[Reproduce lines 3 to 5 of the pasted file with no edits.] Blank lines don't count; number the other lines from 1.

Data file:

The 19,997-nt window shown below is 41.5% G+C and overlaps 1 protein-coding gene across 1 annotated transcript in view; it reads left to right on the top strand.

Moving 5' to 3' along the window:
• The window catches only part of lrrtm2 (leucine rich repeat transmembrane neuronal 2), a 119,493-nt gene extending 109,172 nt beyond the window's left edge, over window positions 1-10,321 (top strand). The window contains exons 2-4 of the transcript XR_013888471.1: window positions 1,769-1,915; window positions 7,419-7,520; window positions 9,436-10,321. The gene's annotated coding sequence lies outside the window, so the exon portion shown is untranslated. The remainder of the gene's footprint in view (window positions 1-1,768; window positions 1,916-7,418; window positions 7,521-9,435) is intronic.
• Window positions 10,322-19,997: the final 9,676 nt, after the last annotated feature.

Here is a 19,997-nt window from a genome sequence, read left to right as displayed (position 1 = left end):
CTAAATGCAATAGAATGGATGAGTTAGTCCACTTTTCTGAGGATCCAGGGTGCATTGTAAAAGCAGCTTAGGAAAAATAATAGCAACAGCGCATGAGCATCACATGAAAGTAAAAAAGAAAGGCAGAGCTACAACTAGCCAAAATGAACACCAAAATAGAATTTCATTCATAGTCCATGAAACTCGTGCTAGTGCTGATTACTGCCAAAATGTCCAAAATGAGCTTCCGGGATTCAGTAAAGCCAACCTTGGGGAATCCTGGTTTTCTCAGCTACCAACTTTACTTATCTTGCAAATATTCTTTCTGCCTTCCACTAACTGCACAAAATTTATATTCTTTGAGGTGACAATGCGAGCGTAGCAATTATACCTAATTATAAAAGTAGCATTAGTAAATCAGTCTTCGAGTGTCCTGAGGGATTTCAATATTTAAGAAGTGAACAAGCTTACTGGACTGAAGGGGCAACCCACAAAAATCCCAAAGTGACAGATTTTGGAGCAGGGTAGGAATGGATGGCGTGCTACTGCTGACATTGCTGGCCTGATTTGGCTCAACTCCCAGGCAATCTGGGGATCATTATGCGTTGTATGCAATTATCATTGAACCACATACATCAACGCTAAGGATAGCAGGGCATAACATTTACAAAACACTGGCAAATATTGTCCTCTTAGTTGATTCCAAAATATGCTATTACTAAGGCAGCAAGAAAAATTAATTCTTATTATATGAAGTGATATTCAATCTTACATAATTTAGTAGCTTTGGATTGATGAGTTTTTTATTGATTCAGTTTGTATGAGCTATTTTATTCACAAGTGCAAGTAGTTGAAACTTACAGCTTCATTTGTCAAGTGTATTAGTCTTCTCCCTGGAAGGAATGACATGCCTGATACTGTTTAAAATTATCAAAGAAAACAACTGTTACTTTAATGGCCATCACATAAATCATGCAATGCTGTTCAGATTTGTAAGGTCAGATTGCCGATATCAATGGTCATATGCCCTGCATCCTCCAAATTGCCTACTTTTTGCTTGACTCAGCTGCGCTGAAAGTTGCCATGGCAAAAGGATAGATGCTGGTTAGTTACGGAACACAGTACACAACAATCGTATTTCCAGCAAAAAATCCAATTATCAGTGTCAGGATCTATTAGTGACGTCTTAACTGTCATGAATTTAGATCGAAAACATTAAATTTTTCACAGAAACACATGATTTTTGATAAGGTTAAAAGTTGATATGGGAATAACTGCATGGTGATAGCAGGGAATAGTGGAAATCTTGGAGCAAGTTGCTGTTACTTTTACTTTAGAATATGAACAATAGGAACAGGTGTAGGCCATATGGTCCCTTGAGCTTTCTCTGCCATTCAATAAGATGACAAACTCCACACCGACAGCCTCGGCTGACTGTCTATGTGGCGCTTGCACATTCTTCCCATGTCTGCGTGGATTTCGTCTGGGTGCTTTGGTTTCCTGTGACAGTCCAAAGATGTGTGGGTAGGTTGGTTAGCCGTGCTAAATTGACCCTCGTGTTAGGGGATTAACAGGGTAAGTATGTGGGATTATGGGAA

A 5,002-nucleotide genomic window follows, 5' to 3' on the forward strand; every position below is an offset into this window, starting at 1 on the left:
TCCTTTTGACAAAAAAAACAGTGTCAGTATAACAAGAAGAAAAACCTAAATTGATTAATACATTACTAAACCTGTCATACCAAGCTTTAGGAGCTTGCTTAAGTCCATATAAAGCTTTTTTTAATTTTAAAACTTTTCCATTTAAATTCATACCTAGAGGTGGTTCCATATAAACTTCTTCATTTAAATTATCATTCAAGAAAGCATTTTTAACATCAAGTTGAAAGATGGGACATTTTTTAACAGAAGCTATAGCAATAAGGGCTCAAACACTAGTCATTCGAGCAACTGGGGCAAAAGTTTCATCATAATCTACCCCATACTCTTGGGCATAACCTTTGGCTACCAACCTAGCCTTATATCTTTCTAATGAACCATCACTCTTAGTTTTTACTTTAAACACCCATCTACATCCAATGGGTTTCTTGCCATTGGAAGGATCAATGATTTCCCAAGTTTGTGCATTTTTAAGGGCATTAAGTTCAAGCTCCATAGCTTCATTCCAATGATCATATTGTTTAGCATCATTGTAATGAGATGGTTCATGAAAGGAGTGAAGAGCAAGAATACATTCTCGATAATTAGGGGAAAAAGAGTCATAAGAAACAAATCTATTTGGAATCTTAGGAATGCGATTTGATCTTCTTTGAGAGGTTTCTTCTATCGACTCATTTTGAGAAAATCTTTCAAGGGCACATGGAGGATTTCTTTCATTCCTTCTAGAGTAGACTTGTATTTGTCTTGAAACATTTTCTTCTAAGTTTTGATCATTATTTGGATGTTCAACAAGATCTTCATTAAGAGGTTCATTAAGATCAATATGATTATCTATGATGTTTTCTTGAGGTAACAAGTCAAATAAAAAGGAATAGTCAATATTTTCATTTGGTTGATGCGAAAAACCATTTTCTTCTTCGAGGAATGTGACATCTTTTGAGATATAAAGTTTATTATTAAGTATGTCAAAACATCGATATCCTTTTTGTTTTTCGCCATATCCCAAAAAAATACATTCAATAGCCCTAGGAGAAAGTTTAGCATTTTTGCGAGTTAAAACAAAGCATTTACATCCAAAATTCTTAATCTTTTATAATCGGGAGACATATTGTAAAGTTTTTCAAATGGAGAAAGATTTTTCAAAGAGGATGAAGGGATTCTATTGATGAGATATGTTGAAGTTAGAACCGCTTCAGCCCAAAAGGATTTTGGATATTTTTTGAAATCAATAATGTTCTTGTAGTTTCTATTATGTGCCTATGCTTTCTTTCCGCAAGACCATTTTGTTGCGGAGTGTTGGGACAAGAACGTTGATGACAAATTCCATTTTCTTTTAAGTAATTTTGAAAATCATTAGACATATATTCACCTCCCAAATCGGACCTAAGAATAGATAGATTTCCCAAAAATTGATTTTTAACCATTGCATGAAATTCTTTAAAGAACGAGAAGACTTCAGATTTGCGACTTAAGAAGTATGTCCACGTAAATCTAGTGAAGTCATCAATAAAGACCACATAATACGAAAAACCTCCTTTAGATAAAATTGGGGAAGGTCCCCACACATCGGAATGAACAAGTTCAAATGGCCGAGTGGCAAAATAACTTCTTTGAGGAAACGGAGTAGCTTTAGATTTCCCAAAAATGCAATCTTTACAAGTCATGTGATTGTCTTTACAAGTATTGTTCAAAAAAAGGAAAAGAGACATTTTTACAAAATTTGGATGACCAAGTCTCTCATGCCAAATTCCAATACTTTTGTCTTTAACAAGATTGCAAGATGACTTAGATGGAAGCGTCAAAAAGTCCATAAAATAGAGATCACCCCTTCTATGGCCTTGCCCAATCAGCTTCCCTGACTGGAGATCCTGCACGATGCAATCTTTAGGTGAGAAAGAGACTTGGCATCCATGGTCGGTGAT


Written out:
• The window catches only part of lrrtm2 (leucine rich repeat transmembrane neuronal 2), a 119,493-nt gene extending 109,172 nt beyond the window's left edge, over window positions 1-10,321 (top strand). The window contains exons 2-4 of the transcript XR_013888471.1: window positions 1,769-1,915; window positions 7,419-7,520; window positions 9,436-10,321. The gene's annotated coding sequence lies outside the window, so the exon portion shown is untranslated. The remainder of the gene's footprint in view (window positions 1-1,768; window positions 1,916-7,418; window positions 7,521-9,435) is intronic.
• Window positions 10,322-19,997: the final 9,676 nt, after the last annotated feature.

Here is a 19,997-nt window from a genome sequence, read left to right as displayed (position 1 = left end):